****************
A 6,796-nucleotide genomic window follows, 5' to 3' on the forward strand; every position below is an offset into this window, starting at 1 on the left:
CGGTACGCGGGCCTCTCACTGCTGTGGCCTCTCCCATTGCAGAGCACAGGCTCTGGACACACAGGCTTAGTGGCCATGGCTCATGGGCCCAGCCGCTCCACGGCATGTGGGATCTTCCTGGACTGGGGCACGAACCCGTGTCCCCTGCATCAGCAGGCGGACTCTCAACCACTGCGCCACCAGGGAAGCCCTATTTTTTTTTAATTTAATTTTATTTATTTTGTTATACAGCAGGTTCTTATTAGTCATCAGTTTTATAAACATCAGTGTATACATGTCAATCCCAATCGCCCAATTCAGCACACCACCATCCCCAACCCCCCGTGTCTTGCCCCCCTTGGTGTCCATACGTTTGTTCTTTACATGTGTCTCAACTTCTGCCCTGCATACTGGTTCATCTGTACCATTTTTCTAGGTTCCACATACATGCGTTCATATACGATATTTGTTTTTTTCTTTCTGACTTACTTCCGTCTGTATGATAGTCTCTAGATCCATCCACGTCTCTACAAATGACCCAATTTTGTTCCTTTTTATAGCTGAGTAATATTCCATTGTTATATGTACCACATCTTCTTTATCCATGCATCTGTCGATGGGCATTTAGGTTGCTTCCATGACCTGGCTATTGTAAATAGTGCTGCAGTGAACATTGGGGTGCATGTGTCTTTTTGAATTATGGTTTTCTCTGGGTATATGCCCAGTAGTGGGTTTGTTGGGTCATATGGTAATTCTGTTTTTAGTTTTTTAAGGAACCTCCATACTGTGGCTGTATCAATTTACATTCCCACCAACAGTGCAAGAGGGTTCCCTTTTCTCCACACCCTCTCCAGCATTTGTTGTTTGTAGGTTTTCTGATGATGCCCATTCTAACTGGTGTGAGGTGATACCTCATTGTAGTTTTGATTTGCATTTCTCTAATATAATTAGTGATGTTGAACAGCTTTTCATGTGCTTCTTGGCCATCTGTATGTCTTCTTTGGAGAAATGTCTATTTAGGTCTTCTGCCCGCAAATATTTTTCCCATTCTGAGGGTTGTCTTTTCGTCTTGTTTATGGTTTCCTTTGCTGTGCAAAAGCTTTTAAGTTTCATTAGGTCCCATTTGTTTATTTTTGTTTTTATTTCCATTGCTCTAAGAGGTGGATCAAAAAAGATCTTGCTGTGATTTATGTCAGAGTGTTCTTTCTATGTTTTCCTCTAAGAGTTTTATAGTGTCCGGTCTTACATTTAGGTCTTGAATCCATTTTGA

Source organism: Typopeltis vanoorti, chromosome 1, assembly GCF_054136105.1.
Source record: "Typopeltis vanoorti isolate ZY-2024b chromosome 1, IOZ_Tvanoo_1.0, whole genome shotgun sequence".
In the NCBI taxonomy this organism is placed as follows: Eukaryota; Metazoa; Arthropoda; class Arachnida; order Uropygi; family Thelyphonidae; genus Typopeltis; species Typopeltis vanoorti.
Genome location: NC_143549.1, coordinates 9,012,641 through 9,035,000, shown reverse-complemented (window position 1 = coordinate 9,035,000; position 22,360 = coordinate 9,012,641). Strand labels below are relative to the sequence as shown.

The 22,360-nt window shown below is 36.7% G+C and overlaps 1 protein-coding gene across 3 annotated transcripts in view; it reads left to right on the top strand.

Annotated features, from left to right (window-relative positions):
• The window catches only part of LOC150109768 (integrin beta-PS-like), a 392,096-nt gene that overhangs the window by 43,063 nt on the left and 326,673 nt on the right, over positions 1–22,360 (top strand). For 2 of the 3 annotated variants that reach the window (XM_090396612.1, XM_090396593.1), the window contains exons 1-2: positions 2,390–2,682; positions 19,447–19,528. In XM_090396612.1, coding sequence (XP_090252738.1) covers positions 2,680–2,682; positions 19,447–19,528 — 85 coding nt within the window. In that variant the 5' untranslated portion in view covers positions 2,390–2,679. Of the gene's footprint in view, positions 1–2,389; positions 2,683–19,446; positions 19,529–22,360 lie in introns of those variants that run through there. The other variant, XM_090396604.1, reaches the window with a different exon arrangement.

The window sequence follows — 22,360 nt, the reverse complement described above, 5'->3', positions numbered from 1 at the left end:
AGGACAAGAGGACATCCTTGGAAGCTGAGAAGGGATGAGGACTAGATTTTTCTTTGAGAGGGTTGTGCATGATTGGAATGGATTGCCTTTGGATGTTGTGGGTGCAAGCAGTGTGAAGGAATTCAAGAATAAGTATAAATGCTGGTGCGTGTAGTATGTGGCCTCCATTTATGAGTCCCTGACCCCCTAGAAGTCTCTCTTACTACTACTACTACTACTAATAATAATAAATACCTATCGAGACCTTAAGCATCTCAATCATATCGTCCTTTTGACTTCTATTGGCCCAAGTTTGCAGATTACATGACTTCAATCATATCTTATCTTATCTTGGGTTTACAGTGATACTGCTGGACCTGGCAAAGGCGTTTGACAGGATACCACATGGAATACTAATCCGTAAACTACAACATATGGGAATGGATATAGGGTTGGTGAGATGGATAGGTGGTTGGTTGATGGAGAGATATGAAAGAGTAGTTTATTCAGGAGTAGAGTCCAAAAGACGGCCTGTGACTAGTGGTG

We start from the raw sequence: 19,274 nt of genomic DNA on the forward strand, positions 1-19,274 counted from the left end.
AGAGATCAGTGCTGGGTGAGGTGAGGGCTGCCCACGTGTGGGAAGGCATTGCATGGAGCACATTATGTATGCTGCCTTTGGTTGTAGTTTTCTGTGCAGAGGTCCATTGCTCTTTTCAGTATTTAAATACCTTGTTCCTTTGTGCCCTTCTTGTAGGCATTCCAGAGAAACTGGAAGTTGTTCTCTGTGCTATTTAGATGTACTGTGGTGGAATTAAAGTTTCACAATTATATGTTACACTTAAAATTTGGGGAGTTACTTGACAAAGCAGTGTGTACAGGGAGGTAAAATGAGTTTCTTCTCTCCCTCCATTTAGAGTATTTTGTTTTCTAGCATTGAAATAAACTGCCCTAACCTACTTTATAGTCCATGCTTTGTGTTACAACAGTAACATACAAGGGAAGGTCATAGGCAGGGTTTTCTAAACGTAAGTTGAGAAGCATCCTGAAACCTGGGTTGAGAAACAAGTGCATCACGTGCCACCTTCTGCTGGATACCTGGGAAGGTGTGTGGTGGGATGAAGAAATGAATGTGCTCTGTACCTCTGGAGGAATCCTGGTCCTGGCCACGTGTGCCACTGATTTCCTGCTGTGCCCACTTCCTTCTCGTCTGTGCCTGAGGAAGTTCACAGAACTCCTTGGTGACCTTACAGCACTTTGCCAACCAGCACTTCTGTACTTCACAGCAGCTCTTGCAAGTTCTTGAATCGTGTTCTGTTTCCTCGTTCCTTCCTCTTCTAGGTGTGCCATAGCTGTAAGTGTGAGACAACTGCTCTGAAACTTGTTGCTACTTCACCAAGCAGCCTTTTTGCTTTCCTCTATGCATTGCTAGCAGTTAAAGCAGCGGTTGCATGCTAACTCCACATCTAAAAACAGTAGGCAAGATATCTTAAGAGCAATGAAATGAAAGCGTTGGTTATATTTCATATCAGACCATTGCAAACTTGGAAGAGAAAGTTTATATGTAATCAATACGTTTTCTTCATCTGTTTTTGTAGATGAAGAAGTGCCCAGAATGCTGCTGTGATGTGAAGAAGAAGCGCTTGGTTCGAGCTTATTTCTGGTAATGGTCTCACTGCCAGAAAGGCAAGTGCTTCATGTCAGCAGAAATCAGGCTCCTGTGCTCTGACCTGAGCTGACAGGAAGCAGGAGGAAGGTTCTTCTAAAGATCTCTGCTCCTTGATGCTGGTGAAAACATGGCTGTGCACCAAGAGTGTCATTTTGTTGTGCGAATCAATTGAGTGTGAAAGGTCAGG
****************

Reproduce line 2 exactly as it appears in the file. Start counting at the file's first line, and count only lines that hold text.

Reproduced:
CGGTACGCGGGCCTCTCACTGCTGTGGCCTCTCCCATTGCAGAGCACAGGCTCTGGACACACAGGCTTAGTGGCCATGGCTCATGGGCCCAGCCGCTCCACGGCATGTGGGATCTTCCTGGACTGGGGCACGAACCCGTGTCCCCTGCATCAGCAGGCGGACTCTCAACCACTGCGCCACCAGGGAAGCCCTATTTTTTTTTAATTTAATTTTATTTATTTTGTTATACAGCAGGTTCTTATTAGTCATCAGTTTTATAAACATCAGTGTATACATGTCAATCCCAATCGCCCAATTCAGCACACCACCATCCCCAACCCCCCGTGTCTTGCCCCCCTTGGTGTCCATACGTTTGTTCTTTACATGTGTCTCAACTTCTGCCCTGCATACTGGTTCATCTGTACCATTTTTCTAGGTTCCACATACATGCGTTCATATACGATATTTGTTTTTTTCTTTCTGACTTACTTCCGTCTGTATGATAGTCTCTAGATCCATCCACGTCTCTACAAATGACCCAATTTTGTTCCTTTTTATAGCTGAGTAATATTCCATTGTTATATGTACCACATCTTCTTTATCCATGCATCTGTCGATGGGCATTTAGGTTGCTTCCATGACCTGGCTATTGTAAATAGTGCTGCAGTGAACATTGGGGTGCATGTGTCTTTTTGAATTATGGTTTTCTCTGGGTATATGCCCAGTAGTGGGTTTGTTGGGTCATATGGTAATTCTGTTTTTAGTTTTTTAAGGAACCTCCATACTGTGGCTGTATCAATTTACATTCCCACCAACAGTGCAAGAGGGTTCCCTTTTCTCCACACCCTCTCCAGCATTTGTTGTTTGTAGGTTTTCTGATGATGCCCATTCTAACTGGTGTGAGGTGATACCTCATTGTAGTTTTGATTTGCATTTCTCTAATATAATTAGTGATGTTGAACAGCTTTTCATGTGCTTCTTGGCCATCTGTATGTCTTCTTTGGAGAAATGTCTATTTAGGTCTTCTGCCCGCAAATATTTTTCCCATTCTGAGGGTTGTCTTTTCGTCTTGTTTATGGTTTCCTTTGCTGTGCAAAAGCTTTTAAGTTTCATTAGGTCCCATTTGTTTATTTTTGTTTTTATTTCCATTGCTCTAAGAGGTGGATCAAAAAAGATCTTGCTGTGATTTATGTCAGAGTGTTCTTTCTATGTTTTCCTCTAAGAGTTTTATAGTGTCCGGTCTTACATTTAGGTCTTGAATCCATTTTGA